17 Jan 08
Sometimes (as with most things in life) it's open to interpretation, but the most generally accepted view, I believe, is that strict vegetarians and vegans have a very similar diet (in terms of exclusions), but that veganism is more of a complete lifestyle choice, rather than just a diet. For instance, a strict vegetarian might still wear clothes made from wool, but a vegan definitely wouldn't. From what I understand, a vegan is not necessarily an animal rights activist, but is more likely to be one than other non-vegan vegetarians are. Personally, I'm somewhere between a lacto-vegetarian (in terms of diet) and a vegan (in terms of not using animal-derived soaps, not wearing leather, fur, suede, sheepskin, etc.). I'm not perfect, never will be, but I do try my best to restrict the size of my footprint.
6 Aug 07
The word vegan, usually pronounced was originally derived from "vegetarian" in 1944 when Elsie Shrigley and Donald Watson, frustrated that the term "vegetarianism" had come to include the eating of dairy products, founded the UK Vegan Society. They combined the first three and last two letters of vegetarian to form "vegan," which they saw as "the beginning and end of vegetarian."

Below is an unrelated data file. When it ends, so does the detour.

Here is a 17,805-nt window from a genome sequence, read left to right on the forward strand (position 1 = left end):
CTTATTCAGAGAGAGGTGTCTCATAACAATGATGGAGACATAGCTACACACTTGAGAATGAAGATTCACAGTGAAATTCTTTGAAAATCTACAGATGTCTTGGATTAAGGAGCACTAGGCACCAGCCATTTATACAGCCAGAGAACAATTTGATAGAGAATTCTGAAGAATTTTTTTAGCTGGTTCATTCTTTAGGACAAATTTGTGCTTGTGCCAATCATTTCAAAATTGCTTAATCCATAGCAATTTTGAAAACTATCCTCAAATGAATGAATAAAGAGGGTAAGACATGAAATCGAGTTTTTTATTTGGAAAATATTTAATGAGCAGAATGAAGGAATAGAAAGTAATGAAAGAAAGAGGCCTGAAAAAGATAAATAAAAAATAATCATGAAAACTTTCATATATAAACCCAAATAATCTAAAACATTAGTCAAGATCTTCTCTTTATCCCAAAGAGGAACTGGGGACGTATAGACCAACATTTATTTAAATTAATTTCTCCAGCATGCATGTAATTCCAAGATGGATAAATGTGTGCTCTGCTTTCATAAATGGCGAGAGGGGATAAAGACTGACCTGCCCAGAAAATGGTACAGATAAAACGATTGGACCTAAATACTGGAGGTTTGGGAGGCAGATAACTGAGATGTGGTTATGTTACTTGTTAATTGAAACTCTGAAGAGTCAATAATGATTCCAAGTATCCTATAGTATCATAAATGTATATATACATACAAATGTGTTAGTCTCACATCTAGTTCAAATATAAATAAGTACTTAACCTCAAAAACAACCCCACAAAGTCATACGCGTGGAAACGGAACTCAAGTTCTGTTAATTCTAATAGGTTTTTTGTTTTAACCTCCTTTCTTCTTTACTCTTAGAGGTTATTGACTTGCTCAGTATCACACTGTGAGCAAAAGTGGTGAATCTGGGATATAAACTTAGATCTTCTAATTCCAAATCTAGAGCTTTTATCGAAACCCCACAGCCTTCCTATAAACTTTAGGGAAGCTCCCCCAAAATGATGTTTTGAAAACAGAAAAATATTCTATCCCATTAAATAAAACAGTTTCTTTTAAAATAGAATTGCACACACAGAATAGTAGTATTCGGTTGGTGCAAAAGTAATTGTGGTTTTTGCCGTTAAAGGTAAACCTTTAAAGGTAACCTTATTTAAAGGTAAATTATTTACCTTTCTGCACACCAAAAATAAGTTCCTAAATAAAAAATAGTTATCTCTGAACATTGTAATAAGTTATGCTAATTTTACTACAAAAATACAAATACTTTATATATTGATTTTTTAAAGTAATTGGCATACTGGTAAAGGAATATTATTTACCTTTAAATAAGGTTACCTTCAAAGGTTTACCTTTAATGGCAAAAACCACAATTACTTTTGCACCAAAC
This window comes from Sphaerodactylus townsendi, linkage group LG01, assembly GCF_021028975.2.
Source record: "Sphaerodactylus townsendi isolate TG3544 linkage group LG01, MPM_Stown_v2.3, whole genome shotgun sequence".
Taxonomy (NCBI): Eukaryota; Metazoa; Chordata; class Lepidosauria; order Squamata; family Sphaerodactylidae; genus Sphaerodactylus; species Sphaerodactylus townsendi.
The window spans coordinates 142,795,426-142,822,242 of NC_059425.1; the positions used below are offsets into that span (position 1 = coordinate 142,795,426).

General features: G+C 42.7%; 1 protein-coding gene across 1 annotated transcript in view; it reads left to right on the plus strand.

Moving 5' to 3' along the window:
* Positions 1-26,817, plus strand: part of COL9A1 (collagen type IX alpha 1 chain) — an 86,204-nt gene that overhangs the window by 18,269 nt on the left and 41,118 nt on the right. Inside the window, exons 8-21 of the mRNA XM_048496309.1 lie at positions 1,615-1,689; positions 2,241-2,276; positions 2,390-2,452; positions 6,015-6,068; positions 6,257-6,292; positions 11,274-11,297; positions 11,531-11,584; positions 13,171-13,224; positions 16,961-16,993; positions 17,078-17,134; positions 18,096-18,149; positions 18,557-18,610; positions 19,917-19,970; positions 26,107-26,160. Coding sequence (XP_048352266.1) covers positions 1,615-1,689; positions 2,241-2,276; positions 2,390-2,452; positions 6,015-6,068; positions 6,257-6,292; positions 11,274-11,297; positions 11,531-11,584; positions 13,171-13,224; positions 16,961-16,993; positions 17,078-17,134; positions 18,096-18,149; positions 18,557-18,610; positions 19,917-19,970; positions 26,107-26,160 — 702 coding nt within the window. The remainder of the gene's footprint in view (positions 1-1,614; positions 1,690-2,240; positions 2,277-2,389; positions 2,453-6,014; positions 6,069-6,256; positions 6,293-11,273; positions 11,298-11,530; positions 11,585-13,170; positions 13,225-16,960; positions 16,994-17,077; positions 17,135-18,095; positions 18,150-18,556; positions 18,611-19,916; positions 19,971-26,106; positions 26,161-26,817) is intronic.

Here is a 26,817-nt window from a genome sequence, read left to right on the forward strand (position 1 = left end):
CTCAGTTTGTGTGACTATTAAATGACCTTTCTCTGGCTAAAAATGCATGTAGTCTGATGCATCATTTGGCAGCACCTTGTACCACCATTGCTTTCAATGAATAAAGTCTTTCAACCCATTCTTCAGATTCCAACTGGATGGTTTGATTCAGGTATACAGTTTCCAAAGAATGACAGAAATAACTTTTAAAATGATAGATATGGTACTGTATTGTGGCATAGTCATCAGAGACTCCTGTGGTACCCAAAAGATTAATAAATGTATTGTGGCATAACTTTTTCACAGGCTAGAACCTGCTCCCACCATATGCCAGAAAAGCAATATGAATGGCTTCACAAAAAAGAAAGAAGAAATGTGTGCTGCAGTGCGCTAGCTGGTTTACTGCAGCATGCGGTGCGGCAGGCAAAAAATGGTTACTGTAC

4 Aug 07
Veganism is a philosophy and a lifestyle that seeks to exclude the use of animals for food, clothing or any other purpose. Vegans don't use animal products of any kind.the most popular reasons to become a vegan are concerns for animal rights, environment, or spiritul and religious concerns.
• United States
13 Feb 07
being vegan is so great!! it means that you search for creative ways to avoid anything with animal products in it. you don't eat anything that is a product of animals. enjoy using your imagination to create alternatives to meat and animail products in every day life.
10 Feb 07
I use the word to denote, vegetarian. I think that is what you also meant. I love being one. But I am not sure I am the real vegetarian, because I have milk and milk products. Some people have separate classifications, like vegetarian, lacto-vegetarian ( who have milk products) and egetarian (who haves eggs) and non- vegetarian. I only believe in the first and last classification.
• United States
7 Feb 07
A vegan, from a dietary standpoint, is someone who doesn't eat any animal products (including beef, chicken, fish, pork, eggs, dairy, honey, etc.). Many people who call themselves vegans are also ethical vegans and do not wear any animal products (wool, silk, or leather).